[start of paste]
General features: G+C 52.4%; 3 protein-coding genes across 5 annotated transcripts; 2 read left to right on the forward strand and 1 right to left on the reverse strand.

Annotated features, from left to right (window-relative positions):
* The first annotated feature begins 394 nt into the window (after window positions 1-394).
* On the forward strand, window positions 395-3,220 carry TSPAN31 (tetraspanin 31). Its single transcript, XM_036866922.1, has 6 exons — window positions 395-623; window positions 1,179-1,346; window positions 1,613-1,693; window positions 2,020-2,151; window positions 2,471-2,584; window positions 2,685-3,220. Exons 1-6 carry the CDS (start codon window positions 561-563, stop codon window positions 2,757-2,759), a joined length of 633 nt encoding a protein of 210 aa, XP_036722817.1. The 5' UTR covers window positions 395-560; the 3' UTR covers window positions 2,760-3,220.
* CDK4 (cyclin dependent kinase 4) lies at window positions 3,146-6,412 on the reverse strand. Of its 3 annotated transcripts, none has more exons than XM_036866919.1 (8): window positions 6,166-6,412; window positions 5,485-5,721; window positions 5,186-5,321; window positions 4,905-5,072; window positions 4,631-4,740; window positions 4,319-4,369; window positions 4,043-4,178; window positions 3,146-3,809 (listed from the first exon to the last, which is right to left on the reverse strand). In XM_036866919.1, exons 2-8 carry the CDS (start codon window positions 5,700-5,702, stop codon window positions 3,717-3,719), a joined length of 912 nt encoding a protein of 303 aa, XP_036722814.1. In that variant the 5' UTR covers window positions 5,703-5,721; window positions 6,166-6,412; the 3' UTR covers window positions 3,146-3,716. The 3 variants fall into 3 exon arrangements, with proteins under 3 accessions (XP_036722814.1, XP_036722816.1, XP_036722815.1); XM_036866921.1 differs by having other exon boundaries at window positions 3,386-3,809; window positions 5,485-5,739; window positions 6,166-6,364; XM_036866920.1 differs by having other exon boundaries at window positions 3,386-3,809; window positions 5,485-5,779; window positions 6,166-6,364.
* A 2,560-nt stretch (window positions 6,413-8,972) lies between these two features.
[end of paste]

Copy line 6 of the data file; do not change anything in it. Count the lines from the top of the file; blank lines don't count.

* A 2,560-nt stretch (window positions 6,413-8,972) lies between these two features.